The 19th EU-Japan Fest
"President of Estonian Choral Association / Conductor：Music Workshops by Mr. Aarne Saluveer"
Aarne Saluveer’s lesson was held on Monday, the 30th of May. The participants were 18 members from our school’s choir (eight of them being the first year students) and 13 more boys who were going to join the choir from now on, all together 31 students. As most of them had just begun to sing in a choir we asked Mr. Saluveer to keep the lecture concentrated on vocalization.
For the start, Mr. Saluveer told us about the “Song Festival” in Estonia and showed us the DVD where he was conducting. When the students got to see the huge scale of the event and the fact that the Emperor and Empress of Japan have visited it they were all truly surprised. It seemed as the energy of the Estonian people was coming out of the screen. I felt it must have been this energy that made it possible for them to make a bloodless revolution and win the freedom to their hands.（Many students told me afterwards they had taken interest in Estonia and would definitely like to visit the country one day.）
After that, the long-awaited lesson finally started. Our school’s choir’s main task at hand is to learn how to release the tension and relax. We’d been practicing every day paying attention to how to let out a rich sounding voice without overstraining oneself but still the voices had been sounding stiff and not reaching very far.
Mr. Saluveer repeatedly told the children that to “relax” is the first and foremost thing to do. In the lesson they tried to let the voices out using many different methods – they tried to sing while opening their hands with the image of a flower opening up, and they tried to sing while moving their legs and while moving their bodies. Through this they became able to let the voices out without making their bodies too strained and at the same constantly not letting the stomach muscles too loose either; and along this the stiffness from the students voices gradually disappeared. The voices started to become softer and softer little by little and I felt that children had learned how to sing more freely and in a relaxed way.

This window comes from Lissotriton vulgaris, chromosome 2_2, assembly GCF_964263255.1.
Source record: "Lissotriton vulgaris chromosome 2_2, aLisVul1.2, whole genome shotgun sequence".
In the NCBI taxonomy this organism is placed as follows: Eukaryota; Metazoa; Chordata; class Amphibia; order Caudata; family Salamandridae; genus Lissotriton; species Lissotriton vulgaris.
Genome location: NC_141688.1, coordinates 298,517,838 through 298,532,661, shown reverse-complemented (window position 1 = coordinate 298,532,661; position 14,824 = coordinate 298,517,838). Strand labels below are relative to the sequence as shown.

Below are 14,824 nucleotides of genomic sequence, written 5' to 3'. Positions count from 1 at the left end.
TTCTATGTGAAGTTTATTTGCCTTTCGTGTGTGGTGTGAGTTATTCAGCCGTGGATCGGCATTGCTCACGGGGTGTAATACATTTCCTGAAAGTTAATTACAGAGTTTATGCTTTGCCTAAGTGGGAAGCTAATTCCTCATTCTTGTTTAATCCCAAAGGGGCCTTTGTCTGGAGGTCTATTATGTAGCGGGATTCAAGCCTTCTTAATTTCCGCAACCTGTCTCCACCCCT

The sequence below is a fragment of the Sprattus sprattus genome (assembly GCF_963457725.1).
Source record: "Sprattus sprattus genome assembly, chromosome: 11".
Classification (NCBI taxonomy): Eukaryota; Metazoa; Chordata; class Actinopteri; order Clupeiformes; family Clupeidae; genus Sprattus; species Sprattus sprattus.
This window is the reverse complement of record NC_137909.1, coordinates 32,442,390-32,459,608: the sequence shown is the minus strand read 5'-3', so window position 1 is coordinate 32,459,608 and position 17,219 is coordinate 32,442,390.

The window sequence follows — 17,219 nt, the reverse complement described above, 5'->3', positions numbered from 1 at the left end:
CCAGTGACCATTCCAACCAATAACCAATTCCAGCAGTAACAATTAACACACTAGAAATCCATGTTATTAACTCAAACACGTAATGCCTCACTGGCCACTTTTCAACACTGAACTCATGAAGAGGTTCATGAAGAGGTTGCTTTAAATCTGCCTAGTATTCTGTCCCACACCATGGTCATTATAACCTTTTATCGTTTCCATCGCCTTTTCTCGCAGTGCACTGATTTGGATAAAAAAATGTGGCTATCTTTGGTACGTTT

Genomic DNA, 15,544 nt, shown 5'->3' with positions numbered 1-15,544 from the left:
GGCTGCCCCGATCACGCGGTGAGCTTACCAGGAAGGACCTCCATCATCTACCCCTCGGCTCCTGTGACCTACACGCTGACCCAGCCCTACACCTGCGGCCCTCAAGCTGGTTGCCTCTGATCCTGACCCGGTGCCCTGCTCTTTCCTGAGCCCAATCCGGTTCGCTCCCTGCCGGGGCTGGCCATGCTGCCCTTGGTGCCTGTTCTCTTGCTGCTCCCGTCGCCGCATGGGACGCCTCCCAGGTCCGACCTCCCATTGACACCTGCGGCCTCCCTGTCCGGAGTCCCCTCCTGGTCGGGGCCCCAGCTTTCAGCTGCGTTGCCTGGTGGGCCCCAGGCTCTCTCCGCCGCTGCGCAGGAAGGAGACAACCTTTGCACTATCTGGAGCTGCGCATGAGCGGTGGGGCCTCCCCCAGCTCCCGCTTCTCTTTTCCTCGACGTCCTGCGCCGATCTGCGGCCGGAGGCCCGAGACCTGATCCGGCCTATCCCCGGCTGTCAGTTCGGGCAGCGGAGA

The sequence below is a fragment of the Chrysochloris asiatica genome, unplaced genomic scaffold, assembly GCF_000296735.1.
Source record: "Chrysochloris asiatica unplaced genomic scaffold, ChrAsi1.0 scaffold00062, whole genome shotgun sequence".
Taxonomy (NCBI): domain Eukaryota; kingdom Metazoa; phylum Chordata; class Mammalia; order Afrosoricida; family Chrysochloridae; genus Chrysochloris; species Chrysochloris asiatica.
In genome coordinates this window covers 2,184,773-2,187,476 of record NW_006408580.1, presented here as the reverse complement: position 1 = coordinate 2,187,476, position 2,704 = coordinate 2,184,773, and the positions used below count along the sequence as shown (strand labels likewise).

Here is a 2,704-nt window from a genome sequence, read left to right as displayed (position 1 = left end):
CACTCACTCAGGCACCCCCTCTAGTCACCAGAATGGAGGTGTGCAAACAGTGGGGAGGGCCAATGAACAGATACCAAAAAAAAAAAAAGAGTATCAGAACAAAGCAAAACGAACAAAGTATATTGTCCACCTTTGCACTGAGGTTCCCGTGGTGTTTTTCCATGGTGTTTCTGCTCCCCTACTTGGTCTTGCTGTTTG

When I asked the students about this after the lesson they told me they had felt they’re singing “A little bit differently than usually” and I think each of them could experience a change in themselves.
After the vocalization lesson we asked Mr. Saluveer to teach one song from our textbook. (As we are going to prepare for a concourse now it was the only song that matched to all and every members so we had not much choice.) Although we knew Mr. Saluveer wouldn’t be familiar with a Japanese song’s meaning, he taught how to handle the phrases and how to swing the song accurately as if he’d knew the words.
After that the students sang all together in one circle. They were told to stand so that the parts were wherever they happened to be, close their eyes or even switch off the lights and try to sing while listening to each other with their hearts. As one could expect already, here as well, while repeating the singing practice everybody could feel the change taking place. The voices got harmonized naturally and we felt a feeling of being in unison. The students said later they’d concentrated on “listening to each other with hearts” feeling it’s enjoyable.
Mr. Saluveer told us afterwards he had held the lesson just changing the approach he usually takes a little. Nevertheless, this was a lesson so inundant of passion for music and energy that it become a great time not only for the students but also for me to reconsider my own attitude towards my daily lessons and my work on the choir’s activities.
After the Great Earthquake of Friday, the 11th of March, the study environment in junior high-schools in Sendai has been in a difficult situation. It’s true not only for the schools that were directly affected by the tsunami but also there are many schools that can’t use their own buildings and have to hold their lessons in gymnasiums or rent rooms from other schools and institutions. In this environment the children can’t sing letting their voices sound freely and without restraint, they can’t really enjoy their music lessons and the worries of the music teachers at schools are piling up with each coming day. In the midst of all this our school has been truly blessed to be lucky not to have had any big damage, being able to continue our music lessons and activities almost the same way as they were before the earthquake, and now, on the top of it all, having had a chance to have Mr. Saluveer’s great lesson. I wish we could to continue our future activities without forgetting how grateful we are for all that blessings and also do whatever we can in co-operation with the students to bring back the musical activities in Sendai city as they were before the earthquake even just a day faster.
I’d also like to thank from the bottom of my heart everyone from EU-Japan Fest to have given us this great opportunity.